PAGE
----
After hearing testimony from tribal elders, biologists, historians, treaty experts, as well as testimony from private property owners and non-Indian commercial shellfish growers, Federal District Court Judge Edward Rafeedie followed in the footsteps of the Boldt Decision. He ruled the treaties’ “in common” language meant that the tribes had reserved harvest rights to half of all shellfish from all of the usual and accustomed places, except those places “staked or cultivated” by citizens – or those that were specifically set aside for non- Indian shellfish cultivation purposes.
“A treaty is not a grant of rights to the Indians, but a grant of rights from them,” Rafeedie wrote in his December 1994 decision, adding that the United States government made a solemn promise to the tribes in the treaties that they would have a permanent right to fish as they had always done. Rafeedie ruled all public and private tidelands within the case area are subject to treaty harvest, except for shellfish contained in artificially created beds. His decision requires tribes planning to harvest shellfish from private beaches to follow many time, place, and manner restrictions on harvest.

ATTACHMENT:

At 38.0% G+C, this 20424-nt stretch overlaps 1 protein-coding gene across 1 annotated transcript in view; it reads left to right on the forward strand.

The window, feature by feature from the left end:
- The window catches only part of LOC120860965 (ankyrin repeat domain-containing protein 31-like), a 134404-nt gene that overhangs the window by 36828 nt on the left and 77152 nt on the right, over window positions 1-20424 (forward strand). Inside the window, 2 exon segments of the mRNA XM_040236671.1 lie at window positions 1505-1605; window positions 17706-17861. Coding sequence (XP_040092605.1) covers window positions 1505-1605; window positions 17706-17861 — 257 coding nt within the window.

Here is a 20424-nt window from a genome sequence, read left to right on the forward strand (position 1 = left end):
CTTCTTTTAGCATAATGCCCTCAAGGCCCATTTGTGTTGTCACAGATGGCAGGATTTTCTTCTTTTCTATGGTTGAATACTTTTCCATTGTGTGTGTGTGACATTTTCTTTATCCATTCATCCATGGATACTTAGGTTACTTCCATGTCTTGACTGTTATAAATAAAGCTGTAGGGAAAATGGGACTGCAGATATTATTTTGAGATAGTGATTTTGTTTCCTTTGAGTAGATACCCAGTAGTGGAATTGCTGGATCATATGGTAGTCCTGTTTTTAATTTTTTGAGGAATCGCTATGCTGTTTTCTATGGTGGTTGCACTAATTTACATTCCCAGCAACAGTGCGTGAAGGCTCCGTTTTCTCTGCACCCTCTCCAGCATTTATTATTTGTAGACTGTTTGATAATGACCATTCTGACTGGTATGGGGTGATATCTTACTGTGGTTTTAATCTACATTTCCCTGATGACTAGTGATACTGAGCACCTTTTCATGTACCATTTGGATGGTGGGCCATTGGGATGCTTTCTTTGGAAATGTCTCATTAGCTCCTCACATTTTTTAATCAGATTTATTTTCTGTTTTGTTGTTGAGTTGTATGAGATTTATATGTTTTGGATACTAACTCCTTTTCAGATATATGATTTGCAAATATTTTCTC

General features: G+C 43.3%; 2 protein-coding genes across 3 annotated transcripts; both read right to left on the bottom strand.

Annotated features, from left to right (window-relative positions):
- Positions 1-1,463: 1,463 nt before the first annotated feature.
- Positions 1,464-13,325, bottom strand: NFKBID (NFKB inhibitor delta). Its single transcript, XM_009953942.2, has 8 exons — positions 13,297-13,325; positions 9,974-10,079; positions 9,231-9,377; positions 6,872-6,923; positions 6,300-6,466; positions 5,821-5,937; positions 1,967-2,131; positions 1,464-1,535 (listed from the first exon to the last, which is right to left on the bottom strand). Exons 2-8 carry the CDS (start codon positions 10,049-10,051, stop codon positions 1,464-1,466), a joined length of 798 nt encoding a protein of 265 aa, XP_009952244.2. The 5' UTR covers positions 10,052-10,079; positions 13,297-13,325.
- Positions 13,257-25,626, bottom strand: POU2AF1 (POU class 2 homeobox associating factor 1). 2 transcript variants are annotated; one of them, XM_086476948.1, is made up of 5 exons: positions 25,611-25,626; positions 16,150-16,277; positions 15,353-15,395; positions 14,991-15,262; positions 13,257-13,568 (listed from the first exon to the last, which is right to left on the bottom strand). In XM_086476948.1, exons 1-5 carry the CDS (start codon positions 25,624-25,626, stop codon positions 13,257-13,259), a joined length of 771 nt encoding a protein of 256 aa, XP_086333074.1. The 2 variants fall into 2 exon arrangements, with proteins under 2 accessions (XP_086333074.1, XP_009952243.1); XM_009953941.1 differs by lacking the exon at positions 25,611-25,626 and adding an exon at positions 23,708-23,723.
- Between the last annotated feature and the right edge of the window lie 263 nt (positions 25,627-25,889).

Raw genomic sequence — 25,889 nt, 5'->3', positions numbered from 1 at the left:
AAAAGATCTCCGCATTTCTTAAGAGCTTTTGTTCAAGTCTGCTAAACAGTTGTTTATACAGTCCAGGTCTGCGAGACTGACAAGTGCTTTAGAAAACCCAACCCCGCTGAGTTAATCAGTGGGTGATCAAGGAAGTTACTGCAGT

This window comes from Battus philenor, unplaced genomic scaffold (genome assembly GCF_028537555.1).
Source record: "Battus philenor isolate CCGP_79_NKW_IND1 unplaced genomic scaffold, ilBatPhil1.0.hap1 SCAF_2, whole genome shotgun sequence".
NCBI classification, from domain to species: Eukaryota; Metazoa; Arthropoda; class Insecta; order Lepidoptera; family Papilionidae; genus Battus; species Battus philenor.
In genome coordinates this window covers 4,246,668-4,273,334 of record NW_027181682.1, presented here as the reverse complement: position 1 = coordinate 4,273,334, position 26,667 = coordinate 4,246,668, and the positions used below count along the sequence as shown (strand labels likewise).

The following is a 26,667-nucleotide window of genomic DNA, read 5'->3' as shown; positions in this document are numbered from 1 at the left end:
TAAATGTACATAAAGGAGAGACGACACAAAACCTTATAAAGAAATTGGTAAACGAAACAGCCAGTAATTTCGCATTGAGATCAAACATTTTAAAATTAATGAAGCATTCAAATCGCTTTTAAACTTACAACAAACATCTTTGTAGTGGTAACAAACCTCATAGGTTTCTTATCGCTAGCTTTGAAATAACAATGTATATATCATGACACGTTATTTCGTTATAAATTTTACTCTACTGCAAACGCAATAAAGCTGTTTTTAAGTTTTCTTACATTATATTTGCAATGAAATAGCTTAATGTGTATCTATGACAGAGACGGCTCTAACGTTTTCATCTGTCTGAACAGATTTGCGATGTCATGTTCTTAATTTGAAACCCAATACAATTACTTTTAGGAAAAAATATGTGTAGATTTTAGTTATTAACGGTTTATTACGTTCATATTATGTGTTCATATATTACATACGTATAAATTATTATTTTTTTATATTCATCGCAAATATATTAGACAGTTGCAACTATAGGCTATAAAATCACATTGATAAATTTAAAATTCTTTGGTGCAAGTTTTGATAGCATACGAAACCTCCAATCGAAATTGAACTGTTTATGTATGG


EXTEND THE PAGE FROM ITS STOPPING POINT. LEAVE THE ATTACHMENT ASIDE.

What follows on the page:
Since the U.S. Supreme Court’s final refusal in 1999 to hear the case, several parties, including the tribes and shellfish growers, have been working on an implementation plan under the guidance of Seattle Federal Court Judge Robert Lasnik.
Tribal shellfish managers have developed harvest management and supplementation plans, and harvest data is collected and shared with other tribes and the state. Examples of cooperation can be found throughout the region.